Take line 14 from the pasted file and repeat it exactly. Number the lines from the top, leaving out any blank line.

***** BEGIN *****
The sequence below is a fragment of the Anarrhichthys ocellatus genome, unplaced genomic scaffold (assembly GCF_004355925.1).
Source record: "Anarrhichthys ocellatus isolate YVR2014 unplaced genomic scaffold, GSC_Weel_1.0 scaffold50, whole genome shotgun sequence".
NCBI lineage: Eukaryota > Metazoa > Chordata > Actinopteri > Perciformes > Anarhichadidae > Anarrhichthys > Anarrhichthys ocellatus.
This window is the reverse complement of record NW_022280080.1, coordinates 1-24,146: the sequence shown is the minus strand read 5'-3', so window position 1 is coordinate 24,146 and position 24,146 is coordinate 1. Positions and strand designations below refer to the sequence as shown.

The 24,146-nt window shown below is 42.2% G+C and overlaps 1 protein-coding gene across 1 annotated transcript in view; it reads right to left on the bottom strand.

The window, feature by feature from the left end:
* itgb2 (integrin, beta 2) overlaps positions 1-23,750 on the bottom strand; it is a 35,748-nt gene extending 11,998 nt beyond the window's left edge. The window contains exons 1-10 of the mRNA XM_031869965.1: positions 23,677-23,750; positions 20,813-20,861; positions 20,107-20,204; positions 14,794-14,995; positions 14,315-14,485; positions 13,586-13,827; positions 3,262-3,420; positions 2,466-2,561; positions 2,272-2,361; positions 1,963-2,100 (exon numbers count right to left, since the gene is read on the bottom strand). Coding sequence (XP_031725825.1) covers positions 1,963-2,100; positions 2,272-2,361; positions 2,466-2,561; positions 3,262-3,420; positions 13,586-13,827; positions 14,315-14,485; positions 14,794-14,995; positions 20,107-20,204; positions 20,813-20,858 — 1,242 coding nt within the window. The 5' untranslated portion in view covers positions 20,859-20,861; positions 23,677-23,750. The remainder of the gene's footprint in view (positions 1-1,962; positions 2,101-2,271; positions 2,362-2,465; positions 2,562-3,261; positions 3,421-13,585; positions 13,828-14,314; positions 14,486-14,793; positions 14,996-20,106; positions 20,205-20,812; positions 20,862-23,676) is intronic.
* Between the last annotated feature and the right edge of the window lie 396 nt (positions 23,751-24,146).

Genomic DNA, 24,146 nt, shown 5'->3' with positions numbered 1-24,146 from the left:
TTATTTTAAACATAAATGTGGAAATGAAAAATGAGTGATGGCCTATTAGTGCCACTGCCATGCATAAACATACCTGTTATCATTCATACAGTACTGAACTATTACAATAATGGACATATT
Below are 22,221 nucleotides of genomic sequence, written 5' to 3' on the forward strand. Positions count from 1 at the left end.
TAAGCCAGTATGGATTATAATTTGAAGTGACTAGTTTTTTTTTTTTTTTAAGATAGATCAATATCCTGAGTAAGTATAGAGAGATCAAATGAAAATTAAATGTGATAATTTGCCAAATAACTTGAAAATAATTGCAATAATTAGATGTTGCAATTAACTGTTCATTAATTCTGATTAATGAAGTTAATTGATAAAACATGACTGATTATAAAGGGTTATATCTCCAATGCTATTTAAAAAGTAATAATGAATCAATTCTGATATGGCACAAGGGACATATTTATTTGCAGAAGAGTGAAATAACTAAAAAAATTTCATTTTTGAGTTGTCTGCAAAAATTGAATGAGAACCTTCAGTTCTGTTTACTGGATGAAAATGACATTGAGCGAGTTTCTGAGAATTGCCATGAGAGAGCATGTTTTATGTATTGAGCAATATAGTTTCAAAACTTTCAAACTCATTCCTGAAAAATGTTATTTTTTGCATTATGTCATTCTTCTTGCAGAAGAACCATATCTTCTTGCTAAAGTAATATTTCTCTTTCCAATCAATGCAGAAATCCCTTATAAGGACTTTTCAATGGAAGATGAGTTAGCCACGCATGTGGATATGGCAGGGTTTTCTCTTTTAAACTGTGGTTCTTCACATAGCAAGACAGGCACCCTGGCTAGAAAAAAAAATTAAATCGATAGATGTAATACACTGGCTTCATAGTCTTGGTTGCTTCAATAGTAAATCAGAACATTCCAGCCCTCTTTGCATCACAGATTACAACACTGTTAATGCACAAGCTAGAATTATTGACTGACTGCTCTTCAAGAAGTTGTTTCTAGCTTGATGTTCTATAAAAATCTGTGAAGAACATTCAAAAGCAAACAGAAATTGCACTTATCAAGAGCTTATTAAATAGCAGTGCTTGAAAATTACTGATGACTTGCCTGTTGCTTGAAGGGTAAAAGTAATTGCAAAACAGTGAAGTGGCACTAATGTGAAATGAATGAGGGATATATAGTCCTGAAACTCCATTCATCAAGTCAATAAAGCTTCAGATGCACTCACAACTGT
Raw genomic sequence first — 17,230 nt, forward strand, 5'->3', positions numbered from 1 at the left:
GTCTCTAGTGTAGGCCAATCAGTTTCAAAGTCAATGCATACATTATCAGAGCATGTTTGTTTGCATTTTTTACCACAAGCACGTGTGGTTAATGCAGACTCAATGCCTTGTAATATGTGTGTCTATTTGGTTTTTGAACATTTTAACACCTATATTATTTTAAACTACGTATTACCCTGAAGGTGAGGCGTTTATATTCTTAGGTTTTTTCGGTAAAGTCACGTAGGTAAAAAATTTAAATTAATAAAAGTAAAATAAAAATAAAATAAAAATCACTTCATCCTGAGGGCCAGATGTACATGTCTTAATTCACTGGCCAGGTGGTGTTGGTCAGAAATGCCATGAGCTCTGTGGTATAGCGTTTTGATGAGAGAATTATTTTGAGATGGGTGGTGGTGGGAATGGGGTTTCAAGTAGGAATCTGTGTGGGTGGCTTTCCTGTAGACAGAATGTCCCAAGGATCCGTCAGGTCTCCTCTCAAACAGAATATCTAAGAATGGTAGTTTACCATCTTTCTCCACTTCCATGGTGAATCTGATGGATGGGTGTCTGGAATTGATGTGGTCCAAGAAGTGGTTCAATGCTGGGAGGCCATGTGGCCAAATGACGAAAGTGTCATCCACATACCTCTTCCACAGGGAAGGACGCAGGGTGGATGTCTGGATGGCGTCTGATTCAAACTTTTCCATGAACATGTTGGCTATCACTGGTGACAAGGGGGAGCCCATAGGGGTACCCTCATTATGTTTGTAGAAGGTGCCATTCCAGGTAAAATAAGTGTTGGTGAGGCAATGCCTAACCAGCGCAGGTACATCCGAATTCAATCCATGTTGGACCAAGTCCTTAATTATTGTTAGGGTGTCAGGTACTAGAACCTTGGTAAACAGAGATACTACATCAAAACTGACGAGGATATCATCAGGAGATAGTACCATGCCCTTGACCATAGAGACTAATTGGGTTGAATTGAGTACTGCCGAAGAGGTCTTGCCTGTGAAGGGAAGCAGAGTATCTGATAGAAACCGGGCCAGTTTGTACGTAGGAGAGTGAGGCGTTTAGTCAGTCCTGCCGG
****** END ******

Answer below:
GTCTCTAGTGTAGGCCAATCAGTTTCAAAGTCAATGCATACATTATCAGAGCATGTTTGTTTGCATTTTTTACCACAAGCACGTGTGGTTAATGCAGACTCAATGCCTTGTAATATGTGTGTCTATTTGGTTTTTGAACATTTTAACACCTATATTATTTTAAACTACGTATTACCCTGAAGGTGAGGCGTTTATATTCTTAGGTTTTTTCGGTAAAGTCACGTAGGTAAAAAATTTAAATTAATAAAAGTAAAATAAAAATAAAATAAAAATCACTTCATCCTGAGGGCCAGATGTACATGTCTTAATTCACTGGCCAGGTGGTGTTGGTCAGAAATGCCATGAGCTCTGTGGTATAGCGTTTTGATGAGAGAATTATTTTGAGATGGGTGGTGGTGGGAATGGGGTTTCAAGTAGGAATCTGTGTGGGTGGCTTTCCTGTAGACAGAATGTCCCAAGGATCCGTCAGGTCTCCTCTCAAACAGAATATCTAAGAATGGTAGTTTACCATCTTTCTCCACTTCCATGGTGAATCTGATGGATGGGTGTCTGGAATTGATGTGGTCCAAGAAGTGGTTCAATGCTGGGAGGCCATGTGGCCAAATGACGAAAGTGTCATCCACATACCTCTTCCACAGGGAAGGACGCAGGGTGGATGTCTGGATGGCGTCTGATTCAAACTTTTCCATGAACATGTTGGCTATCACTGGTGACAAGGGGGAGCCCATAGGGGTACCCTCATTATGTTTGTAGAAGGTGCCATTCCAGGTAAAATAAGTGTTGGTGAGGCAATGCCTAACCAGCGCAGGTACATCCGAATTCAATCCATGTTGGACCAAGTCCTTAATTATTGTTAGGGTGTCAGGTACTAGAACCTTGGTAAACAGAGATACTACATCAAAACTGACGAGGATATCATCAGGAGATAGTACCATGCCCTTGACCATAGAGACTAATTGGGTTGAATTGAGTACTGCCGAAGAGGTCTTGCCTGTGAAGGGAAGCAGAGTATCTGATAGAAACCGGGCCAGTTTGTACGTAGGAGAGTGAGGCGTTTAGTCAGTCCTGCCGG